Thursday, September 27, 2018

Review: "Smallfoot"

Everybody’s a monster to somebody.

In this age of peak tribalism, people tend to cluster in like groups and don’t question the precepts of what they’re told. Especially for those whom life is good, it’s easy to stay in the bubble and enjoy. Everyone else is a potential enemy.

That’s the message of “Smallfoot,” a modestly entertaining animation flick that will certainly thrill wee ones more than adults. I found the themes heavy-handed and the pacing rather draggy.

I bet kids under age 10 will love it, though, and that’s who it’s aimed squarely at.

Channing Tatum, really reaching for the upper register of his voice, plays Migo, a young yeti -- as in bigfoot, sasquatch, etc. It turns out bigfoots (feet?) are real, and living in bliss at the top of a cloud-covered mountain the Himalayas. Daily life is a pleasant grind of chores, some of which make little sense, and good times.

Migo goes about 20 feet tall, has luminous ivory-colored fur, no nose and two horns on his head, one broken. He sort of resembles a distant cousin of Sully from the “Monsters Inc.” movies.

Migo’s dad, Dorgle, is the head gong-ringer, whose job is to be catapulted across the top of the village each daybreak and smash his head into the giant gong that beckons the emergence of the sun, which in their lore is a sun-snail traveling across the sky. (Sounds loopy, but it isn’t worse than some human mythology I’ve heard.)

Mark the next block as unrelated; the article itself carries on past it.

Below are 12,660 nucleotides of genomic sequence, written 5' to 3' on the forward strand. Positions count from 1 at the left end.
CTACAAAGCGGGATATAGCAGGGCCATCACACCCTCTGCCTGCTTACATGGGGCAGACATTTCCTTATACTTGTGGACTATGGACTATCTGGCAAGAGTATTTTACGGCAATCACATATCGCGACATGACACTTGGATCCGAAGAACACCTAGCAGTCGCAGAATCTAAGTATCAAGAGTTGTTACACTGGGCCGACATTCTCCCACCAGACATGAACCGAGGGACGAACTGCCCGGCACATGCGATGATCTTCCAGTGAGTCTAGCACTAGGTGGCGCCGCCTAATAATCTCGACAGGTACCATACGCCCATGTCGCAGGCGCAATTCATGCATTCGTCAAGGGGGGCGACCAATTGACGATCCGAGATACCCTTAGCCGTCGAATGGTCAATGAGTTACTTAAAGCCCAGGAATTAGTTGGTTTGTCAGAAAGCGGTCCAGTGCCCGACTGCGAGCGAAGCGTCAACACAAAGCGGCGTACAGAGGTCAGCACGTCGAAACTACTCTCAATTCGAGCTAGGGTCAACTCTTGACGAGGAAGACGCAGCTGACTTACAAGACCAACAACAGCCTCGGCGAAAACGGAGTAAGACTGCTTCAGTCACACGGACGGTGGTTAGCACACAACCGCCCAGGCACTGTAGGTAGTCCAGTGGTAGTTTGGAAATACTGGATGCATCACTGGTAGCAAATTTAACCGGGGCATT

Time has taken its toll: Dorgle is rather short for a yeti -- Danny DeVito does the voice; get it? -- but used to be taller than the towering Migo. Soon he will pass the mantle to his enthusiastic son.

The yetis have their laws written in stones, quite literally. Their leader is the Stonekeeper (Common), who wears tiles of stones formed into a robe, each one inscribed with a truth that goes unquestioned. The weight of the law is a real thing in this case. “It takes a strong backbone,” Stonekeeper says.

Chief among their laws is, “There is no such thing as a smallfoot,” which is their word for humans. You might think it odd that there is a law just to disprove a negative, and there are a few quiet naysayers amongst the yeti. Among them is Gwangi, the largest of their kinds voiced quite well by LeBron James, and secretly their leader is Meechee (Zendaya), the Stonekeeper’s daughter.

Migo meets up with a smallfoot but his claims are discredited and he is banished. In his exile he journeys to the human town below the mountain and bumps into Percy Patterson (James Corden), a schmaltzy British wildlife broadcaster. Think Steve Irwin, but less brave and more annoying.

His plan was to fake a yeti sighting to save his fading career. So when Migo carries him back to his village as proof, it’s a boon to them both.

I liked how screenwriters Clare Sera and Karey Kirkpatrick (the latter also directed) handle the language barrier. To the humans, yetis sound like roaring bear-lions; to the yetis, humans make squeaky mouse-talk.

There are several songs in “Smallfoot,” though I’d call this more a movie with musical interludes than a straight-up musical. By far the best is “Let It Lie,” with Common rapping out the hidden history of the yeti.

A middling bit of animation, “Smallfoot” is built for small children to love and parents to endure. Business proposal: movie theaters start featuring double bills in which grownups drop off their kids to see this in a supervised theater while they pop next door for something more to their tastes.

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